Another in our series of new transcriptions of contemporary articles on the Leo Frank case.
The Atlanta Journal
Thursday, July 17, 1913
Foreman Beattie of Grand Jury, However, Says He Knows of No Such Move
W.D. Beattie, foreman of the grand jury, declares that “so far as he knows” there is no intention on the part of the grand jury to consider an indictment of Jim Conley, the negro sweeper, who figures so prominently in the Phagan murder mystery.
The Journal has learned, however, on excellent authority, that a determined effort is being made to have the Conley case passed upon by the present grand jury. Whether the effort will or will not be futile is a matter of conjecture.
Foreman Beattie states that no meeting of the jury is expected during the present week, but that the body will probably be called together early next week to consider matters of a routine nature.
Solicitor General Hugh M. Dorsey is said to be making every effort to block the proposed indictment of Conley, who will be used as the principal witness against Leo M. Frank when he faces a jury probably a week from next Monday.
The present grand jury has not been called together since its organization several weeks ago, but it is known that a number of its members think that despite the attitude of the solicitor, a meeting should be called, and the evidence against Conley, including the confessions of complicity, submitted for the jury’s consideration.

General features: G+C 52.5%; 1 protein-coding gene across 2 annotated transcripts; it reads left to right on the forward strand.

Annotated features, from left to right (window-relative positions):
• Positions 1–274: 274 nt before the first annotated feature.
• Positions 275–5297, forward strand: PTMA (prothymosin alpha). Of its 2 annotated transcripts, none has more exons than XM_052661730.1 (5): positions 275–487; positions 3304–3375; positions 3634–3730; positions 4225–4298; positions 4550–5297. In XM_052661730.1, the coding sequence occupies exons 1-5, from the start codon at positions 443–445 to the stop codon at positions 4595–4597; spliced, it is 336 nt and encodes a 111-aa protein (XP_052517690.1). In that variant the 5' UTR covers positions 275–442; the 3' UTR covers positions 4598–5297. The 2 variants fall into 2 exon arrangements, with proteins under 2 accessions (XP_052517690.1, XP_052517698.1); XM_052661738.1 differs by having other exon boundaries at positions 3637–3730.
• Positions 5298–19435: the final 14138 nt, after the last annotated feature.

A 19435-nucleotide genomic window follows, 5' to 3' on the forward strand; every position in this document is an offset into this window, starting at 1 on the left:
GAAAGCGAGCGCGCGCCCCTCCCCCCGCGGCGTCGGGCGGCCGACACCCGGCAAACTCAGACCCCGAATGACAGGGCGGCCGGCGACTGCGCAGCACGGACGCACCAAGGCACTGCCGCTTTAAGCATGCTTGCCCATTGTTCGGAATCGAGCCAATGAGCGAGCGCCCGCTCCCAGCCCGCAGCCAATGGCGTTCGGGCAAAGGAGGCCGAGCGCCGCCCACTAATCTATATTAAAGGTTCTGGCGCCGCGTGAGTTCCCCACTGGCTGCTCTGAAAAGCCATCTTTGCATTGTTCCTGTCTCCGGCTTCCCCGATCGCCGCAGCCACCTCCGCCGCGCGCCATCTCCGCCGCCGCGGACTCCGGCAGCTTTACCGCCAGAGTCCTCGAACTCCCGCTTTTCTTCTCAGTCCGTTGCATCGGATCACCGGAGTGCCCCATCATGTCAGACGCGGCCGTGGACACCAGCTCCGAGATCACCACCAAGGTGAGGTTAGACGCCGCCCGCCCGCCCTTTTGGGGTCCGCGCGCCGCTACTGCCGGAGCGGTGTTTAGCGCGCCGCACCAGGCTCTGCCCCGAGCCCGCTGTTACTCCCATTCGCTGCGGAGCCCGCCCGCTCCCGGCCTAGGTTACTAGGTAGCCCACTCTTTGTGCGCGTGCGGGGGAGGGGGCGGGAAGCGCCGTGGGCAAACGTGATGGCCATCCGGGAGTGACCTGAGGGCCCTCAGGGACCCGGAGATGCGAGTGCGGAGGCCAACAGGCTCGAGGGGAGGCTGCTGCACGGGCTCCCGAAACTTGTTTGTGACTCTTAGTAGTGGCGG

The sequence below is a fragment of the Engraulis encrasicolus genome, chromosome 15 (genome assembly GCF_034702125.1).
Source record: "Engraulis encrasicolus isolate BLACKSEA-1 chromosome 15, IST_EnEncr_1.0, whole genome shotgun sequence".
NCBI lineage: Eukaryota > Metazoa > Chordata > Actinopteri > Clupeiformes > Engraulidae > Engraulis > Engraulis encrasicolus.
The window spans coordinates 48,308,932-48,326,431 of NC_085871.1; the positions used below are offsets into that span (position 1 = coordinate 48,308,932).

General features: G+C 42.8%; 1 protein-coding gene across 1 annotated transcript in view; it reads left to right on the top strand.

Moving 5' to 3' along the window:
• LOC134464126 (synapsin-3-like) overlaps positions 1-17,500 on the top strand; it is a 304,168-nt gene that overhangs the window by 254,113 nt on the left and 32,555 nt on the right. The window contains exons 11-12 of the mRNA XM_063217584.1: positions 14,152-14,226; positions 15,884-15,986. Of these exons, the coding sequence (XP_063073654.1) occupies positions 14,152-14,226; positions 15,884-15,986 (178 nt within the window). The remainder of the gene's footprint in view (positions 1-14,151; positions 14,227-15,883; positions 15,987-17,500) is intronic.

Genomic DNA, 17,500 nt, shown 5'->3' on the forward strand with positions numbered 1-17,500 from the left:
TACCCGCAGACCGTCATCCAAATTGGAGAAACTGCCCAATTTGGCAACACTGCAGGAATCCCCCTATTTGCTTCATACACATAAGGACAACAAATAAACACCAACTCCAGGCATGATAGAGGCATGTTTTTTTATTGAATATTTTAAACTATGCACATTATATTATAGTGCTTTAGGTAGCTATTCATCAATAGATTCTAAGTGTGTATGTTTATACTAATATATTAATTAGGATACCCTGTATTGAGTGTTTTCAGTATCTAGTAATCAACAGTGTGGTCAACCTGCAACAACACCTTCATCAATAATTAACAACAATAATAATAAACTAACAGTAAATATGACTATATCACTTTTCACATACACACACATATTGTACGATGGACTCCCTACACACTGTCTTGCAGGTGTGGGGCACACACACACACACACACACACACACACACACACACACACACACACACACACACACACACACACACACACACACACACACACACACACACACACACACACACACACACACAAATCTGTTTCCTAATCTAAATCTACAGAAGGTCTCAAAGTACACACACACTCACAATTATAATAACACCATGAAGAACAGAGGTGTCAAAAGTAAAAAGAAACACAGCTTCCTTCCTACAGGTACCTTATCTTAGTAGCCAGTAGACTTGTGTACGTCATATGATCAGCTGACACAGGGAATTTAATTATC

It is said that the indictment of Conley as a principal would seriously injure the state’s case against Frank, and Solicitor Dorsey is naturally opposing every move in that direction.
CERTAIN TO CONSIDER CASE.
The present grand jury was organized early in July, but since the organization meting [sic] its members have never ben [sic] called together. In the past the majority of grand juries have met weekly.
Further still it is known that the present grand jury will hold no meeting unless the call originates with the members, and if it does it is practically certain that the Conley matter will be considered.
Should the grand jury meet and indict the negro sweeper over the direct and vigorous protest of the solicitor, it will break a long established precedent in the county. While the grand jury has full authority, without even consulting the solicitor, to call a meeting and indict the negro, the solicitor general’s wishes in regard to criminal cases have been respected in the past.
However, there is said to be such a sentiment in the grand jury that its members should consider the Conley case that the calling of a special meeting for that purpose is a strong probability.
A very significant point, showing the solicitor’s attitude is the fact that he has not called a meeting of the jury and is not expected to call one until after the Frank case has been called for trial.
Following the trial of the Frank case, the indictment of Conley either as an accessory or as a principal is certain. After the Frank trial the solicitor himself will present the case against the negro to the grand jury.
There is no question about the fact that there is now sufficient evidence against Conley for the grand jury to indict him. It can be shown that he was in the factory on the day Mary Phagan was killed, and his admissions of complicity to the detectives and his alleged admission of the crime to W.H. Mincey would be sufficient to warrant a bill.
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